From the coverage that I saw Phil actually tried to disagree with Bones and it lasted about four seconds. That being said it is teamwork and as a team they made a better decision as a team and learned from past mistakes.


In the Bag for 2020

PXG 0811XF Gen 2 10.5* (set at 9*) AD VR 6x

PXG 0341X Gen 2 15* AD TP 7x

PXG 0317X Gen 2 19* KBS Proto 95x

PXG 0311T Gen 3 4-6 KBS $ Taper 130

PXG 0311 ST 7 - PW KBS $ Taper 130

PXG 0311 Sugar Daddy 50/10 KBS $ Taper 130

PXG 0311 Sugar Daddy 54/10 & 58/07 TTDG TI S400

:rife-putters-1: Two Bar Blade Long 47"

 

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There are a number of different reactions a person can have in competition when the pressure rises and some of these reactions will inhibit performance. As you encounter these reactions under pressure, you can learn to deal with them. One example is that time seems to speed up. Your mind races faster and faster and you make poor decisions. You don't realize this is happening until after the round. You then ask yourself, "Why didn't I just slow down?" Another example is that you become overly cautious and try too hard. You start thinking of how to avoid all the bad things that can happen. I think Charlie Wi four-putting the first green at Pebble was an example of this. He is normally a really good putter. I suspect he just got too careful and altered his normal putting routine. He was OK after he walked off that green and I bet he learned something from that.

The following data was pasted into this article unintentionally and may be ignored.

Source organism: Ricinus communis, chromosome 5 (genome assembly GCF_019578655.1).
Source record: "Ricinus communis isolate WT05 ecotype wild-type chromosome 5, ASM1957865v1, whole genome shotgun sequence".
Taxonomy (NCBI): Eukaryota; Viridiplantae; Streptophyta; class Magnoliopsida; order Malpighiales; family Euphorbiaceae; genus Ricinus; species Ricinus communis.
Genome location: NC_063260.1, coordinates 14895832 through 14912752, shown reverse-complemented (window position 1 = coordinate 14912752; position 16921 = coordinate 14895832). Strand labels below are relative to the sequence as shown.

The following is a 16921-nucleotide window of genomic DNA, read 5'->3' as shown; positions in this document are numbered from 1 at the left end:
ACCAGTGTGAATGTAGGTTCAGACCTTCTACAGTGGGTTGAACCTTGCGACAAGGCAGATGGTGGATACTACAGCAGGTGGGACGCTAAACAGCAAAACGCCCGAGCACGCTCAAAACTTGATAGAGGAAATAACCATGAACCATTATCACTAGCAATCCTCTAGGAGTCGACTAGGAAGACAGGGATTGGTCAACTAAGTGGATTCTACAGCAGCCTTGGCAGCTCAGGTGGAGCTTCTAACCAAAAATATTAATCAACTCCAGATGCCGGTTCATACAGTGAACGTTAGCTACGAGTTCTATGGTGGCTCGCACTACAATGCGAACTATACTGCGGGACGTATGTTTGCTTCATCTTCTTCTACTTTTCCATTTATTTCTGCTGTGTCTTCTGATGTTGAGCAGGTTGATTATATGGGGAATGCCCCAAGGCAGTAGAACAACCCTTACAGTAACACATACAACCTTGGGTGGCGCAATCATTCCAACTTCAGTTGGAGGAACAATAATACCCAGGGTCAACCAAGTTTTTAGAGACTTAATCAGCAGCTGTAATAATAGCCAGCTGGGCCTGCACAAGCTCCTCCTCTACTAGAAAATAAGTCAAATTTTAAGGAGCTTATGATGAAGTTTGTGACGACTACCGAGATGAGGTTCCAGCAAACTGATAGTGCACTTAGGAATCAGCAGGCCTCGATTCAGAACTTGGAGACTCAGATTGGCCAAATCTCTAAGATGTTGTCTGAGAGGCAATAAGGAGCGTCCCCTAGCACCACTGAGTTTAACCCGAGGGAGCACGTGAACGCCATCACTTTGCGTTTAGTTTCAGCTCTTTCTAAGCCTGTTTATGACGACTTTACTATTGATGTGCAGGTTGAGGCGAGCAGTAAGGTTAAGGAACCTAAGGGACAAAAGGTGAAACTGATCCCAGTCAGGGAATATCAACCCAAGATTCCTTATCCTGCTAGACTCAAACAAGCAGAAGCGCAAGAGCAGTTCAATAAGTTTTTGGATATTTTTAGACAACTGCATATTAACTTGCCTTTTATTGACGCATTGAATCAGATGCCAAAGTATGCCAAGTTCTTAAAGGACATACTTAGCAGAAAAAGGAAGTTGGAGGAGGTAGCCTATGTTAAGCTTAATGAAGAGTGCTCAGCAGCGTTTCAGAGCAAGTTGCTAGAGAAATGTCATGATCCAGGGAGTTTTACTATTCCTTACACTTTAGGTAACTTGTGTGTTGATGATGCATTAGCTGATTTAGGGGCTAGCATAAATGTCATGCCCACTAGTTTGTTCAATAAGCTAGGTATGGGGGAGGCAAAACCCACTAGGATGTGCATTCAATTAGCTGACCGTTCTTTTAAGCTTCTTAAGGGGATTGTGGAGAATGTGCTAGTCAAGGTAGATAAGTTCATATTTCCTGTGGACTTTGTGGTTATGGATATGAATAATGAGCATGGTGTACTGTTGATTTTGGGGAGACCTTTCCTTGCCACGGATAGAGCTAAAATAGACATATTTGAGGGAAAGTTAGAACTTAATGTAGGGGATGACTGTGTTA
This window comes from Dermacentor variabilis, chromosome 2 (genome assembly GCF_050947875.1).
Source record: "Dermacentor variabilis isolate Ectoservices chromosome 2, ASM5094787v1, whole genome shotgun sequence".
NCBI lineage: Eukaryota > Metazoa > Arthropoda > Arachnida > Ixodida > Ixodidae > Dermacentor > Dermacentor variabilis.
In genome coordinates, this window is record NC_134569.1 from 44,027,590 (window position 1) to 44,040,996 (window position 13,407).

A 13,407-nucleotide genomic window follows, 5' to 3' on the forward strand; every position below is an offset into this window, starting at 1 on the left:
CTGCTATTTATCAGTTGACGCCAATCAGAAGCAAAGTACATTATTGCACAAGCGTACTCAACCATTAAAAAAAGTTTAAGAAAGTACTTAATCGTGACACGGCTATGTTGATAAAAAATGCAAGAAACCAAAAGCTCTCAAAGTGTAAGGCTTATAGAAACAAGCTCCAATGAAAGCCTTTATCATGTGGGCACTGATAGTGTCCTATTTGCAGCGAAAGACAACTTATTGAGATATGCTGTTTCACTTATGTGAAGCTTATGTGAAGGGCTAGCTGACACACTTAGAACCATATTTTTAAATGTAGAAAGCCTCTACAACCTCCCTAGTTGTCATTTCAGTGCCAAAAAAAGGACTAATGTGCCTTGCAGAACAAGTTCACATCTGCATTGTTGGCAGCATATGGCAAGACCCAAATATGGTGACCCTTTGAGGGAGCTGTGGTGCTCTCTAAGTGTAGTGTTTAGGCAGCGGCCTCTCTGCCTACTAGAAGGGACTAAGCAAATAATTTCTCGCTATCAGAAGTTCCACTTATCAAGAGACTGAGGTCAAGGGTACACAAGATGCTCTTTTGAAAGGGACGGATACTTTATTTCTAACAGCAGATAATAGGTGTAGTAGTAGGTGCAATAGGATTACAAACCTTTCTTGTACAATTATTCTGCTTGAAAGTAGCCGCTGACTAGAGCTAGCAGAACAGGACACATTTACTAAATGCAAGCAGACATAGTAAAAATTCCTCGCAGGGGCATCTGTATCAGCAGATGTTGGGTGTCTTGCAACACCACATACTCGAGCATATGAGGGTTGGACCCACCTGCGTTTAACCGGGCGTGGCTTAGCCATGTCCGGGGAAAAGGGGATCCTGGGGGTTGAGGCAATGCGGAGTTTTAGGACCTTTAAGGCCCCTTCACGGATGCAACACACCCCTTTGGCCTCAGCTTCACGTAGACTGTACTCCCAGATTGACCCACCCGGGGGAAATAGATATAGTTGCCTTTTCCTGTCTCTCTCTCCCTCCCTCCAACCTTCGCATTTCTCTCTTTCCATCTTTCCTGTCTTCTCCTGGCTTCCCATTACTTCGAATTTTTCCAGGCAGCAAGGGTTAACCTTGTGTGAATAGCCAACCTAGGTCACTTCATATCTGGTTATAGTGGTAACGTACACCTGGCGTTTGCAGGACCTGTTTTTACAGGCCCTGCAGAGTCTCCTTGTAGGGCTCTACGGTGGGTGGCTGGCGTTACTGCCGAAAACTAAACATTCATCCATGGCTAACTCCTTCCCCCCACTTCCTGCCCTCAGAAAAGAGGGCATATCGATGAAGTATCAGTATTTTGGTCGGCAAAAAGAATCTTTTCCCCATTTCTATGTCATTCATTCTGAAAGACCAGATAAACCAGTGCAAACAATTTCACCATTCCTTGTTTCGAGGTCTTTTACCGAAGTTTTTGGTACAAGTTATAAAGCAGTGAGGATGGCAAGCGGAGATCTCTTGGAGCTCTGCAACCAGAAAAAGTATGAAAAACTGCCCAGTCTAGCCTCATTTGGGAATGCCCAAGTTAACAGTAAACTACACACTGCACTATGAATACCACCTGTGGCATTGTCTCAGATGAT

These are just two examples. It's a matter of learning to deal with the reactions that pressure creates. The more times you compete under pressure, the more times you begin to experience these different reactions. You have to learn to deal with each of them before you can play your best.